North Somerset schools fall short of national average as GCSE results tables released
PUBLISHED: 12:00 25 October 2017
The newly-released GCSE provisional results show only two North Somerset schools scored above the national average for pupil progress.
The Department for Education has released tables which compare how schools performed in the new progress 8 and attainment 8 measures.
All schools in North Somerset achieved above the attainment 8 national average, but four of the six schools in the area fell below the national average when it came to progress.
Progress 8 measures a school based on how its pupils’ develop, looking at their results at the end of primary school compared to the end of secondary school.
The attainment measure looks at a student’s average grade across eight subjects, with English and maths counting twice. A school’s attainment 8 score is made of the average of all its students’ scores.
Backwell School topped the table for development, securing 0.21, compared to the national average of zero, while Nailsea School fell short, scoring -0.51.
However when the number of pupils scoring A*-C including English and maths are compared, the standings change.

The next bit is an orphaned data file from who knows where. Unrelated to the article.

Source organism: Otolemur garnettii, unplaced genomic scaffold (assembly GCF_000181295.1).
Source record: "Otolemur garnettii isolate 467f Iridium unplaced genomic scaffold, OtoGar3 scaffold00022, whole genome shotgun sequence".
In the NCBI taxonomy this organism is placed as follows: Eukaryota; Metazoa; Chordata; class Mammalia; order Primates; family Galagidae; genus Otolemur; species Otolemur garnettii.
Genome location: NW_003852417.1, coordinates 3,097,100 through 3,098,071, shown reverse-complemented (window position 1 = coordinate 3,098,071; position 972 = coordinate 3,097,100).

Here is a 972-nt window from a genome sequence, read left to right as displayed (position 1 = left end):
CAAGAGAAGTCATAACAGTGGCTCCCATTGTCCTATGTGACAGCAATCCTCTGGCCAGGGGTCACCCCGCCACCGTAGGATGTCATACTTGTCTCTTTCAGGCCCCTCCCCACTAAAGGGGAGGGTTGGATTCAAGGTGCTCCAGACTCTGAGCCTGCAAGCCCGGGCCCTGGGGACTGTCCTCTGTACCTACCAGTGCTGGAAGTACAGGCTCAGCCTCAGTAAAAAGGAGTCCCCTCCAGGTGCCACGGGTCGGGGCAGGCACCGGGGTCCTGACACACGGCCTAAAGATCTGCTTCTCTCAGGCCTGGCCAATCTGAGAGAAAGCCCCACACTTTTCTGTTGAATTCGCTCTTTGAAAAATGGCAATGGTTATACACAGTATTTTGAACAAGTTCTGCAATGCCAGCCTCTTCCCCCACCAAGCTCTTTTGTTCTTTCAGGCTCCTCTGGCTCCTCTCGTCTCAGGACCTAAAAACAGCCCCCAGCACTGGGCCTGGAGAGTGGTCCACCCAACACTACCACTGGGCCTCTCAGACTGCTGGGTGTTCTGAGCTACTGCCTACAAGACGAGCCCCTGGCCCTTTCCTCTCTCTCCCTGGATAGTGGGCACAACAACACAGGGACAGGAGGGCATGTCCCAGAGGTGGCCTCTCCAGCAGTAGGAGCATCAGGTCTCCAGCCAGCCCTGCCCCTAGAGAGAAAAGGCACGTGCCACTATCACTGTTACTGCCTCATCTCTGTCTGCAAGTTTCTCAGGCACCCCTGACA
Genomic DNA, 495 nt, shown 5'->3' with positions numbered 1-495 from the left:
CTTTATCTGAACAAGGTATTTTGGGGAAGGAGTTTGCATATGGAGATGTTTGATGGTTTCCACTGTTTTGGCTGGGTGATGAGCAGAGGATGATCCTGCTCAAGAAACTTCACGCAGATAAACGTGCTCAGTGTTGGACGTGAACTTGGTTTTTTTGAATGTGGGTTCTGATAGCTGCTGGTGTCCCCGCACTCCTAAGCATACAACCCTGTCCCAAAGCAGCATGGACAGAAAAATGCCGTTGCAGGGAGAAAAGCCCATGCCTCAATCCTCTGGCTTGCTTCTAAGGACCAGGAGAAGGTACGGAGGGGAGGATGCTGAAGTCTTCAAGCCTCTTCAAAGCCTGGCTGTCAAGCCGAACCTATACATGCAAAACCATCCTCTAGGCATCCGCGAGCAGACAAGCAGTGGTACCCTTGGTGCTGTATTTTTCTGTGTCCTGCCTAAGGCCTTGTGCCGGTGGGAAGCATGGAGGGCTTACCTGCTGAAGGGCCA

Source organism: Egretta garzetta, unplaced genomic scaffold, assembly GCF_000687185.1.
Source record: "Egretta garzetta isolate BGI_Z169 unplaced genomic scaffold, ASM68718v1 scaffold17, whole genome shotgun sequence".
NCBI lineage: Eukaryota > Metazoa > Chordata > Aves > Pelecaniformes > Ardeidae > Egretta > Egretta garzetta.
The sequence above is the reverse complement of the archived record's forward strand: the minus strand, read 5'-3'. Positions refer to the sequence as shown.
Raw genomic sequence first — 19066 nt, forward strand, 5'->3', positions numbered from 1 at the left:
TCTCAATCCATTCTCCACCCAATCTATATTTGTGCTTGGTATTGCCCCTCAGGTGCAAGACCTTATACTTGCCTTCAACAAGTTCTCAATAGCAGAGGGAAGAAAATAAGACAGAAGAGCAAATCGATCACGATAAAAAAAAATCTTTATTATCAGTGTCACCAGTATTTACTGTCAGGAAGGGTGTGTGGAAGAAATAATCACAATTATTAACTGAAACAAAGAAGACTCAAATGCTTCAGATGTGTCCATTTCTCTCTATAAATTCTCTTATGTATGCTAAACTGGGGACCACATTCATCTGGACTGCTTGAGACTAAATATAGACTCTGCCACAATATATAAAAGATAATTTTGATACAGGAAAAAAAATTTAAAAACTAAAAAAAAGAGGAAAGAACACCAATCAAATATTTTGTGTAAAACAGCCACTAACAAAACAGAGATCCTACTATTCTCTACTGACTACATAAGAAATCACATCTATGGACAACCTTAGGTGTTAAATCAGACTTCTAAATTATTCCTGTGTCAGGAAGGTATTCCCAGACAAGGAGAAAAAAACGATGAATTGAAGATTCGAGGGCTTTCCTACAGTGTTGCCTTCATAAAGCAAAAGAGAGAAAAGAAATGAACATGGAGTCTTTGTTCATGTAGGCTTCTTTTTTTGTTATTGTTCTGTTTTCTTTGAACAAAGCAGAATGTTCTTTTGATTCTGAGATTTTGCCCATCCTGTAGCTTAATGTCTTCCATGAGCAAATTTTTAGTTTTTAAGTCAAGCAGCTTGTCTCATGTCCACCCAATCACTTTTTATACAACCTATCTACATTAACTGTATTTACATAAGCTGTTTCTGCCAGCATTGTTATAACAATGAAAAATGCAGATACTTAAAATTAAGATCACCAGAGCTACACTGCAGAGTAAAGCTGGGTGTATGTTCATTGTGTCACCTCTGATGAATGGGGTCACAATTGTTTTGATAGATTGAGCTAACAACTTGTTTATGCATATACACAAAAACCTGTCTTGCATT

Backwell School still tops North Somerset schools with 78 per cent of pupils achieving five or more A*-C and 9-4 grades but Nailsea is comfortably in the middle of the table with 65 per cent.
Gordano School was the only other school in the area to surpass the national average for progress, scoring 0.19.
This year saw the introduction of the new 9-1 GCSE grading system, which was rolled out nationwide in English and maths.
It saw pupils receive a numbered grade in the two core subjects, where a 4 is considered a pass and the higher the number, the better the achievement.
The A*-U grading system was still used for other subjects but this will cease to exist by 2018.
Jon Reddiford, North Somerset’s secretary for the National Union of Teachers said they were ‘not happy’ with the new method of comparing schools.
He added: “In effect this forces schools to push students into studying the ‘traditional’ subjects and few others.
“The results are not necessarily a true reflection, as there are so many other factors such as students being on appropriate courses, class size, amount of teaching time and access to textbooks and resources which with funding cuts is increasingly tricky.”